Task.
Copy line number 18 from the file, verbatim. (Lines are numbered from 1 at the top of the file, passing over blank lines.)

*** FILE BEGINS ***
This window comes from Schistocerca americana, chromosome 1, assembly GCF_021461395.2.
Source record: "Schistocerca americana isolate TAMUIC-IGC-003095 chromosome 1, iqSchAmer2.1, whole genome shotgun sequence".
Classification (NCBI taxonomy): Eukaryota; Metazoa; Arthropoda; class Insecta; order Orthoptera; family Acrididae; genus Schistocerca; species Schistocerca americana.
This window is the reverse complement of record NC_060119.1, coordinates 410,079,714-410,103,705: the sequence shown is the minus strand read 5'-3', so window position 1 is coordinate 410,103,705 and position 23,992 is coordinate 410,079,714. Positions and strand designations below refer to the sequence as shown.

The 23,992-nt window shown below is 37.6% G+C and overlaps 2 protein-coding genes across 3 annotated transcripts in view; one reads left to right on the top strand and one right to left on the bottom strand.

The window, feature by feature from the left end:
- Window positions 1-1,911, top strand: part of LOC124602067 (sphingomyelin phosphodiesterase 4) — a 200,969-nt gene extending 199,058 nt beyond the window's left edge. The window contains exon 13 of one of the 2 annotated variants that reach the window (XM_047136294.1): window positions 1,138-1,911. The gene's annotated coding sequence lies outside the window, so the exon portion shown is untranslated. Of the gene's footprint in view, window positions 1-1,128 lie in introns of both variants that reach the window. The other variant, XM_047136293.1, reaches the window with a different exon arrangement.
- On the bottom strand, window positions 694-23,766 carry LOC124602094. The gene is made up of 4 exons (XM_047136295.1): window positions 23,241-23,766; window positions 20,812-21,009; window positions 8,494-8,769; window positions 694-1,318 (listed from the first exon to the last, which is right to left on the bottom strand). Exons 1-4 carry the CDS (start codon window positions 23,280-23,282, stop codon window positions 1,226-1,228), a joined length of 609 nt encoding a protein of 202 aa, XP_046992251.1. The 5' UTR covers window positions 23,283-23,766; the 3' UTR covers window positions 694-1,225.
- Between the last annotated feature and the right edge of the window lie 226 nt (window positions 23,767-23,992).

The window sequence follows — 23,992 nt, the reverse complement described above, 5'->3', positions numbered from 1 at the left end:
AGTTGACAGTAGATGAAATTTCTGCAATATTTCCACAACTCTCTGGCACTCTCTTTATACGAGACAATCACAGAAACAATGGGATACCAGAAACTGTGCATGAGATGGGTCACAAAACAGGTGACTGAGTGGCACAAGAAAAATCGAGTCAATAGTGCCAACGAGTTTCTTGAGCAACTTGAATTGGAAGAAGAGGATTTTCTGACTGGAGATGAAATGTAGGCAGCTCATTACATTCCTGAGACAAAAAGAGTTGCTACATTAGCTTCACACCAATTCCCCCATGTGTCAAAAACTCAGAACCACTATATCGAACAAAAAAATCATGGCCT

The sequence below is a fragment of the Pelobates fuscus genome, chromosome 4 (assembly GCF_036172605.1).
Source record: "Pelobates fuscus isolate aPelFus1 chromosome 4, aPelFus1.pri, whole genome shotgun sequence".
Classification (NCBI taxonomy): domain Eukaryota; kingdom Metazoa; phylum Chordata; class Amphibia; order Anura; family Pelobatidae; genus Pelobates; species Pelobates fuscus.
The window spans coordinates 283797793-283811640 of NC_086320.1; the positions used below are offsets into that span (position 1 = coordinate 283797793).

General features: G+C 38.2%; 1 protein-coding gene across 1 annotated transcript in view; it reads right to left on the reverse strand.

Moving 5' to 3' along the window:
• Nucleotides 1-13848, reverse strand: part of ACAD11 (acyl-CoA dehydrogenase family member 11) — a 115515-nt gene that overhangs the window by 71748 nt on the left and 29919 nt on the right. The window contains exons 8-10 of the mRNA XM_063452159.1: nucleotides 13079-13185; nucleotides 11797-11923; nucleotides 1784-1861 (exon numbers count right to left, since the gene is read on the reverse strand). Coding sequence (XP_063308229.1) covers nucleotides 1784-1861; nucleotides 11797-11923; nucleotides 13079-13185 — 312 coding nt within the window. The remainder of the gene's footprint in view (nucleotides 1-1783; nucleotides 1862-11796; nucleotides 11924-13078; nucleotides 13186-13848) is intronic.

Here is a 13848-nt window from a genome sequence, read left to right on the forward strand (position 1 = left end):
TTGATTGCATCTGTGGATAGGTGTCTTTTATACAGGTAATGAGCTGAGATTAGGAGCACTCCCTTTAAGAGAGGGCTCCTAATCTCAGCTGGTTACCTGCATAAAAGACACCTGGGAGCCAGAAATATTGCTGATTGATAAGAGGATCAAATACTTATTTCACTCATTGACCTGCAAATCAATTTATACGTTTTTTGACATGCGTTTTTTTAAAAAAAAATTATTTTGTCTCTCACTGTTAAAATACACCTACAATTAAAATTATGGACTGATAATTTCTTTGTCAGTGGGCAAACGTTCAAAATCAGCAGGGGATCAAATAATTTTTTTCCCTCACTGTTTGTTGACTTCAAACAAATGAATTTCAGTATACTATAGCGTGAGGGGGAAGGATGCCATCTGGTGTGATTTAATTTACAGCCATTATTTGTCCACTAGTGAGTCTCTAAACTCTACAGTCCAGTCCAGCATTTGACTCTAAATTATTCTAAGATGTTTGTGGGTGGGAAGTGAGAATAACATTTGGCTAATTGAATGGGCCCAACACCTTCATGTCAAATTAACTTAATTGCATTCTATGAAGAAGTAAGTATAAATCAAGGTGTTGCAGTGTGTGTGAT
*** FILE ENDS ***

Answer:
• Nucleotides 1-13848, reverse strand: part of ACAD11 (acyl-CoA dehydrogenase family member 11) — a 115515-nt gene that overhangs the window by 71748 nt on the left and 29919 nt on the right. The window contains exons 8-10 of the mRNA XM_063452159.1: nucleotides 13079-13185; nucleotides 11797-11923; nucleotides 1784-1861 (exon numbers count right to left, since the gene is read on the reverse strand). Coding sequence (XP_063308229.1) covers nucleotides 1784-1861; nucleotides 11797-11923; nucleotides 13079-13185 — 312 coding nt within the window. The remainder of the gene's footprint in view (nucleotides 1-1783; nucleotides 1862-11796; nucleotides 11924-13078; nucleotides 13186-13848) is intronic.